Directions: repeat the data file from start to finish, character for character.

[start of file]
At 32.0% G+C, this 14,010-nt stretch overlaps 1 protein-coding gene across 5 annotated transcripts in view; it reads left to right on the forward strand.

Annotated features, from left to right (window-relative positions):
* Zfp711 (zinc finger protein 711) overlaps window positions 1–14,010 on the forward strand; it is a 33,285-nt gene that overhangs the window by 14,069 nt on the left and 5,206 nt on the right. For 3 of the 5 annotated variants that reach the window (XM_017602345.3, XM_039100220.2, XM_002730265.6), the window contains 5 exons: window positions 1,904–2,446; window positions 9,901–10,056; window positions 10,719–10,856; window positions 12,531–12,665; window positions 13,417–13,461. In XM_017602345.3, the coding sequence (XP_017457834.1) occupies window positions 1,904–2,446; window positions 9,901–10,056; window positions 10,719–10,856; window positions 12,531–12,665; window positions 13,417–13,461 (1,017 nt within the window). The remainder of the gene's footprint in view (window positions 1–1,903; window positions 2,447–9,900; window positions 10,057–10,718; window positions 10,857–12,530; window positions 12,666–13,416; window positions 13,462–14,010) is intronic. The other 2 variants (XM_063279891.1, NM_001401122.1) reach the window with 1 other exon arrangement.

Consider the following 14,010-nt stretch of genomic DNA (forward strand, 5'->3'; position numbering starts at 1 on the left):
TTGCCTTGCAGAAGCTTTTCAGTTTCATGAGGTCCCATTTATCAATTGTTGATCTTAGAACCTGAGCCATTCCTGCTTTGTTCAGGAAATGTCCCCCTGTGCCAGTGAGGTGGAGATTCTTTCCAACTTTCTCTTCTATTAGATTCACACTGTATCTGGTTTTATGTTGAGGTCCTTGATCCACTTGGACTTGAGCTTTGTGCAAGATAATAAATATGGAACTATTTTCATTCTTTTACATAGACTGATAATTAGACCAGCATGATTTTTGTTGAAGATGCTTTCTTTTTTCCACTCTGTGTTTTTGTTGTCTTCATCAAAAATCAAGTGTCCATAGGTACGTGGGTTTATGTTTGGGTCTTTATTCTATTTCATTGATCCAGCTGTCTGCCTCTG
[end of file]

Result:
At 32.0% G+C, this 14,010-nt stretch overlaps 1 protein-coding gene across 5 annotated transcripts in view; it reads left to right on the forward strand.

Annotated features, from left to right (window-relative positions):
* Zfp711 (zinc finger protein 711) overlaps window positions 1–14,010 on the forward strand; it is a 33,285-nt gene that overhangs the window by 14,069 nt on the left and 5,206 nt on the right. For 3 of the 5 annotated variants that reach the window (XM_017602345.3, XM_039100220.2, XM_002730265.6), the window contains 5 exons: window positions 1,904–2,446; window positions 9,901–10,056; window positions 10,719–10,856; window positions 12,531–12,665; window positions 13,417–13,461. In XM_017602345.3, the coding sequence (XP_017457834.1) occupies window positions 1,904–2,446; window positions 9,901–10,056; window positions 10,719–10,856; window positions 12,531–12,665; window positions 13,417–13,461 (1,017 nt within the window). The remainder of the gene's footprint in view (window positions 1–1,903; window positions 2,447–9,900; window positions 10,057–10,718; window positions 10,857–12,530; window positions 12,666–13,416; window positions 13,462–14,010) is intronic. The other 2 variants (XM_063279891.1, NM_001401122.1) reach the window with 1 other exon arrangement.

Consider the following 14,010-nt stretch of genomic DNA (forward strand, 5'->3'; position numbering starts at 1 on the left):
TTGCCTTGCAGAAGCTTTTCAGTTTCATGAGGTCCCATTTATCAATTGTTGATCTTAGAACCTGAGCCATTCCTGCTTTGTTCAGGAAATGTCCCCCTGTGCCAGTGAGGTGGAGATTCTTTCCAACTTTCTCTTCTATTAGATTCACACTGTATCTGGTTTTATGTTGAGGTCCTTGATCCACTTGGACTTGAGCTTTGTGCAAGATAATAAATATGGAACTATTTTCATTCTTTTACATAGACTGATAATTAGACCAGCATGATTTTTGTTGAAGATGCTTTCTTTTTTCCACTCTGTGTTTTTGTTGTCTTCATCAAAAATCAAGTGTCCATAGGTACGTGGGTTTATGTTTGGGTCTTTATTCTATTTCATTGATCCAGCTGTCTGCCTCTG